One Hundred Years of Harmful Error: The Historical

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One Hundred Years of Harmful Error: The Historical Jurisprudence of Medical Malpractice
Theodore Silver Touro Law Center, [email protected]

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Recommended Citation 1992 Wis. L. Rev. 1193 (1992)
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In this Article, Professor Silver examines the origins of present-day malpractice law. He begins by noting that negligence and medical malpractice as the common law now knows them made their debut in the nineteenth century although their roots lie deep in the turf of trespass and assumpsit. He argues, however, that toward the turn of the century several episodes of linguistic laziness purported to produce a separation between negligence and medical malpractice so that the two fields are conventionally thought to rest on separate doctrinal foundations.
According to Professor Silver, historically based scrutiny of medical malpractice and its ties to negligence reveal that any differentiation between the two bodies of law arose solely by accident; the distinction is devoid of rational basis and serves only to confound and confuse. Thus, he concludes, the common law, through its own devices or those of our legislatures, should be forced to renounce it.
'Twill be recordedfor aprecedent, And many an errorby the same example
Will rush into the state.'
A medical malpractice action is identical in all vital respects to any and every suit sounding in negligence. That simple truth, however, has been lost in a maze of judicial mistakes one century in the making. Consequently, most legal minds identify medical malpractice as a discrete body of law and the medical malpractice suit is thought to proceed from its own set of "rules," "doctrines," and "principles."
That fundamental misconception is traceable primarily to nineteenth century courts who built and bequeathed to the common law a host of unfortunate inventions. These include "the professional custom standard," "the locality rule," "the best judgment" principle, the "expert witness" requirement, the "common knowledge exception," and "special rules" concerning the so-called doctrine of res ipsa loquitur. All of these doctrines purportedly followed from some rational design, but historical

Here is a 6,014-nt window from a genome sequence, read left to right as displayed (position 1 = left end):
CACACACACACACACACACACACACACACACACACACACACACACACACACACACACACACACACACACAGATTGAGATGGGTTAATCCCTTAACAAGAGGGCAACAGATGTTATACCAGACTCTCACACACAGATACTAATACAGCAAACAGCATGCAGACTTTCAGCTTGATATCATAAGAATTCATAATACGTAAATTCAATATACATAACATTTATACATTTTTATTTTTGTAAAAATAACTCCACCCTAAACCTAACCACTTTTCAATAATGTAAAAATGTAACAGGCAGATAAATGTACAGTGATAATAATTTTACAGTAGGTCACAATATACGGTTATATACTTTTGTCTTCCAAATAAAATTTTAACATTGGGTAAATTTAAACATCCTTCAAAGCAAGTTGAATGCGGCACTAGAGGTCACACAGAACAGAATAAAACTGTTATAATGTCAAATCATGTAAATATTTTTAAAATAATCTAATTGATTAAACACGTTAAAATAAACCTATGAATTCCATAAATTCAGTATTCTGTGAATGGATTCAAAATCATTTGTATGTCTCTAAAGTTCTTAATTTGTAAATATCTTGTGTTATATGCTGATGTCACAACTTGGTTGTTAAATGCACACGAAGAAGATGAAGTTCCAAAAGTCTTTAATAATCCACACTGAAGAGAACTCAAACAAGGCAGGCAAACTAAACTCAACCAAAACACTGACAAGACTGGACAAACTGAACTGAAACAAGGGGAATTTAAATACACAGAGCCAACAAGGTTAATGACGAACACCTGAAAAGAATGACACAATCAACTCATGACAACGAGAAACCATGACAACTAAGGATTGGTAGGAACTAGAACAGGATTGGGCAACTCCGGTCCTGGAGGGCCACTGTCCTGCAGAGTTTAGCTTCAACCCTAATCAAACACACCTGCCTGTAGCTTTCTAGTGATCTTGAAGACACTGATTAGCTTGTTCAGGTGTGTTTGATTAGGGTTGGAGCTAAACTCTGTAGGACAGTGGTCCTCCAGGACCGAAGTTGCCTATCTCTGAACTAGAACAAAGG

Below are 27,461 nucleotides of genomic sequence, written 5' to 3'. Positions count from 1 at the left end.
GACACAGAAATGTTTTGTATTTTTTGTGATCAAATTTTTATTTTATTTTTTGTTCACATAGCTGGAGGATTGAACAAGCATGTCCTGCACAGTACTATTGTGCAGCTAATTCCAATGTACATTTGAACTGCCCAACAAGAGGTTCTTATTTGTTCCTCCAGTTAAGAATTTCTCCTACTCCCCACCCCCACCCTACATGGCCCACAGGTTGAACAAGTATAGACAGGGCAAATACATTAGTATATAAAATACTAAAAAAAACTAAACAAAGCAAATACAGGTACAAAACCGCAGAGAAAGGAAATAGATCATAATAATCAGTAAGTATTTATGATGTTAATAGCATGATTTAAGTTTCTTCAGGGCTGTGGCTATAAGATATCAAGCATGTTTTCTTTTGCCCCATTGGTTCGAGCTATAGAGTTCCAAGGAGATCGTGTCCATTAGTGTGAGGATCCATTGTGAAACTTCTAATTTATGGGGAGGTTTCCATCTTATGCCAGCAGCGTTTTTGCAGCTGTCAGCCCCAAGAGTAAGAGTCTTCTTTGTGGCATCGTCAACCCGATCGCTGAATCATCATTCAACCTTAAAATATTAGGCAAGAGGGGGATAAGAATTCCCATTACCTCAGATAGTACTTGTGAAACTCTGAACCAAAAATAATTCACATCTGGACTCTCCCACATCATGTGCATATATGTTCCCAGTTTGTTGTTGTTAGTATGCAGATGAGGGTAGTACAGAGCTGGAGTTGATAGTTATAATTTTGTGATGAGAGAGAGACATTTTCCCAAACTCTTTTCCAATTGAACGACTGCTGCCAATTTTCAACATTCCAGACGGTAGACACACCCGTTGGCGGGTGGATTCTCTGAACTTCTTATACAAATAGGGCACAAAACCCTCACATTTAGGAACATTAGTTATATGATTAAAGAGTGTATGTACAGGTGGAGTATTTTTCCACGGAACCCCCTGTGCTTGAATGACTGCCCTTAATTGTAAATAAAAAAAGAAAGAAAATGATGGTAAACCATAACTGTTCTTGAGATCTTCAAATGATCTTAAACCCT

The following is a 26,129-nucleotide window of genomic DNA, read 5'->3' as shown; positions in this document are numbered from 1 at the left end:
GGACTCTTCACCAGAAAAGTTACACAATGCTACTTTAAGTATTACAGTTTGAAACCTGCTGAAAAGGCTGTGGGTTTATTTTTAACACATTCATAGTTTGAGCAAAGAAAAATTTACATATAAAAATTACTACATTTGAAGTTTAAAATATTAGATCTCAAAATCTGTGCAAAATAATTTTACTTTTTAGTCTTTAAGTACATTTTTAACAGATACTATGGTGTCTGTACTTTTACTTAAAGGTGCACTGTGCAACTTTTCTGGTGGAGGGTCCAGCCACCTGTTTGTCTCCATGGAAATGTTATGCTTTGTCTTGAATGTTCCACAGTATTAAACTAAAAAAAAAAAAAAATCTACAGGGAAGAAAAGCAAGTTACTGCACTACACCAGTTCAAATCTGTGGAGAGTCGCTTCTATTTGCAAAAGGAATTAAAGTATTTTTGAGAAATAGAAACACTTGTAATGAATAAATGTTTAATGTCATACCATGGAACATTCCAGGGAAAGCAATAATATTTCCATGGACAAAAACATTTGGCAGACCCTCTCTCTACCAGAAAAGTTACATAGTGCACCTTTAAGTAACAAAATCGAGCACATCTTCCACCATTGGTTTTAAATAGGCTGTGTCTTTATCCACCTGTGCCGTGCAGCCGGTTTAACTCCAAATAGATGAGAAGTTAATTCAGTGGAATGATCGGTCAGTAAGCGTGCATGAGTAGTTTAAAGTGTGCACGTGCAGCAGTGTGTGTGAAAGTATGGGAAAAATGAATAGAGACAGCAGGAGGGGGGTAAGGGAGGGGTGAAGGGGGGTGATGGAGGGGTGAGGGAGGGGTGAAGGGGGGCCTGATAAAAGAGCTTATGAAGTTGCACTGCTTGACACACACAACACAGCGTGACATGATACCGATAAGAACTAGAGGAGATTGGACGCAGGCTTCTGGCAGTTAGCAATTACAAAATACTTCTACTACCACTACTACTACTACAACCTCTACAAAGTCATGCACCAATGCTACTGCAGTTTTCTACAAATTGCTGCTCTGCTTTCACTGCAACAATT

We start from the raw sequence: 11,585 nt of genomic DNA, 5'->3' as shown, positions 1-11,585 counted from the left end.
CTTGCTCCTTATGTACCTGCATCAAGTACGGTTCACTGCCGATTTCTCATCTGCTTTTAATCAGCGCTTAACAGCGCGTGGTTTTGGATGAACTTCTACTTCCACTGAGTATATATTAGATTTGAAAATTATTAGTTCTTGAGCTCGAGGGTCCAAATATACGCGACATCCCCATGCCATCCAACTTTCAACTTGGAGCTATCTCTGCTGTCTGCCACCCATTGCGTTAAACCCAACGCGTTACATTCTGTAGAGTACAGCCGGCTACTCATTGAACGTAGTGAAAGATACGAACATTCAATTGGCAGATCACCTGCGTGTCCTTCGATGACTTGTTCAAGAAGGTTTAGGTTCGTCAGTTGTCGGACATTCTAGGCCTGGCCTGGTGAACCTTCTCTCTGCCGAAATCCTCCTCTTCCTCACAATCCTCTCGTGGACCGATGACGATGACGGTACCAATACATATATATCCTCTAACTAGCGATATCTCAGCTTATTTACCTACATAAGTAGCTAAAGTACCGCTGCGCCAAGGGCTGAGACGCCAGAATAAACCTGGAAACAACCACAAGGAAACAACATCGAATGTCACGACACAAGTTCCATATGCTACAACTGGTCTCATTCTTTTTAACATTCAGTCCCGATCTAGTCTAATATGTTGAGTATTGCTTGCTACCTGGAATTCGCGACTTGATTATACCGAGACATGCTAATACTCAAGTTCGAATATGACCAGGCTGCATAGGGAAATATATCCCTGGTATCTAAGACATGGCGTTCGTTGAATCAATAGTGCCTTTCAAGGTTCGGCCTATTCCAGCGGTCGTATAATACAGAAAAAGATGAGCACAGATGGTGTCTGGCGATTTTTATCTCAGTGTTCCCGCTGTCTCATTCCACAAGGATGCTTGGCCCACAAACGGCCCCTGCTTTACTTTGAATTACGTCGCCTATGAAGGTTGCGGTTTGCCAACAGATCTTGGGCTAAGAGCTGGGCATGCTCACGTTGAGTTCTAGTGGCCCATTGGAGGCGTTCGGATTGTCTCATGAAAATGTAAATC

* B.A. Yale University, J.D. University of Connecticut, M.D. Yale University; Associate Professor of Law, Touro College Jacob D. Fuchsberg Law Center.
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and jurisprudential scrutiny reveals that they were sired not by reason, but by a series of conceptual accidents. Hence, these misbegotten creatures are children of failed thought that have generated a plethora of unsound
decisions. The locality rule itself is largely a memory,' although, like the
ancient forms of action, it governs from the grave.3 Yet the other named doctrines still thrive and flourish still. The cause of rational jurisprudence requires that each doctrine be understood for the peculiar manner in which it arose and for its failure ever to play a legitimate role in the law
of medical malpractice. It next requires that a corrective statute be devised so that medical malpractice law may henceforth proceed from sound premises. Such are the purposes of this article and of the two which will follow it in series.
This first article probes the jurisprudence surrounding the professional custom and locality rules.4 The professional custom rule provides that the duty of care physicians owe their patients is measured not by ordinary notions of reasonableness but by customary practice among physicians.
Patients do not prevail in a medical malpractice action by establishing negligence in the usual legal sense. Rather, they must establish that the
defendant physician's actions contravened customary practice. Unlike any other group of persons or professionals, physicians enjoy the somewhat inexplicable privilege of establishing the legal standard to which they are answerable through their own behavior.5 The locality rule, to the extent it still operates, compounds this anomaly by holding physicians liable only
if they contravene the custom that prevails among physicians practicing in their geographic community or in communities "similar" to their own. Hence, where the locality rule governs, physicians within one geographic
community are peculiarly privileged to fashion, by their own practices, the standard of care they are legally obliged to satisfy."
This article explores the history and jurisprudence surrounding these
two improbable doctrines in order to demonstrate that they arose not by plan or purpose but by want of judicial attention to the jurisprudence that underlies medical malpractice and negligence. Section II lays the ground